GANGNEUNG, South Korea (Reuters) - Canada thumped the Olympic Athletes from Russia 5-0 on Monday to book their spot in the Olympic women’s ice hockey final and renew one of the Winter Games’s greatest rivalries.
Canada have played for gold at every Winter Games since women’s hockey became part of the Olympic program in 1998 and for the fifth time in six Winter Games will face off against the United States.
“We have something special here and we’re ready our coaching staff has prepared us as best they can and we just need to go out and just play,” Canada forward Meghan Agosta told reporters.
“This is something we have worked hard for all year and it comes down to one game and it is going to be the better team that comes out on top and there is no doubt in my mind that we are going to be ready for whatever it takes.”
The U.S. set the stage for a rematch when they shutout Finland 5-0 to reach the final for the third consecutive Olympics.
Although the U.S. and Canada have met on every final expect at the 2006 Turin Olympics, the Americans have not had gold hung around their necks since the Nagano Games with the Canadians occupying top spot on the podium ever since.
On a day when International Ice Hockey Federation President Rene Fasel announced the Olympic tournament at the 2022 Beijing Winter Games would expand from eight to 10 teams, Canada and U.S. continued to show they remain a class apart.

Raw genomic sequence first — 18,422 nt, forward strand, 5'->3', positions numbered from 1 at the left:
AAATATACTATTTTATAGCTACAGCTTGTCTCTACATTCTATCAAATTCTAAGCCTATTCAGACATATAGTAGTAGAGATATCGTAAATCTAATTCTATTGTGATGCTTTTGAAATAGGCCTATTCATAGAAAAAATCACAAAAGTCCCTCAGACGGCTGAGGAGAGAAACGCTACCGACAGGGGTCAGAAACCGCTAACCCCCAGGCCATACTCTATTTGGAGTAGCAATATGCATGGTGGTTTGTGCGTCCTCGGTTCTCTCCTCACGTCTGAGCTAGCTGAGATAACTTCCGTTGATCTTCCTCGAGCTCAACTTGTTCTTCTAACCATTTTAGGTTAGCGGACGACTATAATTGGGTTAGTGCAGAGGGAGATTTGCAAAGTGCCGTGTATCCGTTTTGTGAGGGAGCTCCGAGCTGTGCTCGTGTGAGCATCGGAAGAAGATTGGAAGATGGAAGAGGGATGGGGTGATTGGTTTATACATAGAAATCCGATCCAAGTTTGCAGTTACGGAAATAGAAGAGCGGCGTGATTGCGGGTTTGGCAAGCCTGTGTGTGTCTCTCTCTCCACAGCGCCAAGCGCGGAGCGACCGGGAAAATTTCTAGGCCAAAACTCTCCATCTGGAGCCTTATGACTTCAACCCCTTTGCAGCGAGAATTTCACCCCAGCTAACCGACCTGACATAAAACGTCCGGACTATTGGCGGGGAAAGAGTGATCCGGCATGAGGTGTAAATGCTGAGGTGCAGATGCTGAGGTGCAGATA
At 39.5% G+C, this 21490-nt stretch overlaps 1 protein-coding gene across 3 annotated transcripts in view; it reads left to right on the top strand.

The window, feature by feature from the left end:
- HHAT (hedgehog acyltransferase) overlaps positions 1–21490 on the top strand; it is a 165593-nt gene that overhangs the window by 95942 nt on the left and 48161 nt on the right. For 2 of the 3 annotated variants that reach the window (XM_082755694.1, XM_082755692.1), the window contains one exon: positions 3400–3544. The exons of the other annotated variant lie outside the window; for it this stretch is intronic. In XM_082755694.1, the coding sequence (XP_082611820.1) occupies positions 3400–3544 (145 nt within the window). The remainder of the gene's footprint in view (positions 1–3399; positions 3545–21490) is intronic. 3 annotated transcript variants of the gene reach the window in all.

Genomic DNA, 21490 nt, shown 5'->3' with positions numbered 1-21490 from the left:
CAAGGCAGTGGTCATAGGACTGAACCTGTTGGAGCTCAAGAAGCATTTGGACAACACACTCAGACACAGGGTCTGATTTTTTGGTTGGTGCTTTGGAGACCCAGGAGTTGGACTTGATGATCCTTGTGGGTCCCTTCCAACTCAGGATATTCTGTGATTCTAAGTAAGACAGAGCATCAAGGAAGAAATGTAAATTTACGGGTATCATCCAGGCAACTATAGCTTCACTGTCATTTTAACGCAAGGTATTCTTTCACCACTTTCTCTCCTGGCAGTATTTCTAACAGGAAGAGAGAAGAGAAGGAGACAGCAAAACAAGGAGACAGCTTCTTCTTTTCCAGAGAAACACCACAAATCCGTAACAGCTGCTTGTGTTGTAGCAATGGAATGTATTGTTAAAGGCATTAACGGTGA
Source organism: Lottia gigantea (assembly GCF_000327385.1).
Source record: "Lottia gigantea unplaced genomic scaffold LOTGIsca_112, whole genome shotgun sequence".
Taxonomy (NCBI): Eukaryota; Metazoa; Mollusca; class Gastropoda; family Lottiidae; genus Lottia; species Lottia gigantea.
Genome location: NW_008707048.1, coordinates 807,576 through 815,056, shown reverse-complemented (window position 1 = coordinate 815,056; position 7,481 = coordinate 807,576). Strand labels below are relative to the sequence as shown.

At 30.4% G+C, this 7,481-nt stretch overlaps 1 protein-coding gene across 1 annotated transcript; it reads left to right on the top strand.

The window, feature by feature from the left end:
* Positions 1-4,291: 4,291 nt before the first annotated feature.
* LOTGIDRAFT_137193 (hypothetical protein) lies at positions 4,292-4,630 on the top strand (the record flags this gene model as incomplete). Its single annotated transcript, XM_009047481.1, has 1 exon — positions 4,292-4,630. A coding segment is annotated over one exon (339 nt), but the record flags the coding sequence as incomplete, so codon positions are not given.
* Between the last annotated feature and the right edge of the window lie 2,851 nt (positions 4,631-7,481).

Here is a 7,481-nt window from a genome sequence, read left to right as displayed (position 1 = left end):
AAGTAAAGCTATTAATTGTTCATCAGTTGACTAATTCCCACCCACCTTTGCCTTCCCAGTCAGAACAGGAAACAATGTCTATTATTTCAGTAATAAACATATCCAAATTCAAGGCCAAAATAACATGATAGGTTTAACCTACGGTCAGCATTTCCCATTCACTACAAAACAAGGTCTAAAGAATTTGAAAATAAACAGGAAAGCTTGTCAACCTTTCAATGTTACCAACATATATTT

Canada wasted no time getting on the scoreboard as they connected on their first shot, Natalie Spooner digging the puck out of the corner and feeding an unmarked Jennifer Wakefield, who slammed it past Valeria Tarakanova 1:50 into the opening period.
The defending champions dominated large stretches of play put could not put another puck by Tarakanova until Marie-Philip Poulin beat the OAR netminder with a neat backhand five minutes into the second.
After two gritty periods the OAR finally succumbed to Canadian pressure in the third when Wakefield collected her second of night and Emily Clark added another 31 seconds later, chasing Tarakanova from the game in favor of Nadezhda Alexandrova.
“I’m just excited to kind of get the monkey off my back a little bit,” Wakefield said. “We’re just excited to play them (U.S.).
“We have the rivalry, it’s well-documented and we’re just looking forward to the opportunity to bring home another gold.”
Rebecca Johnston closed out the scoring by banging home a loose puck from a scramble in front of the Russian net.
Shannon Szabados was not overworked but turned in a rock- solid effort in the Canadian net, making 14 saves for the shutout.
Additional reporting by Dan Burns. Editing by Ed Osmond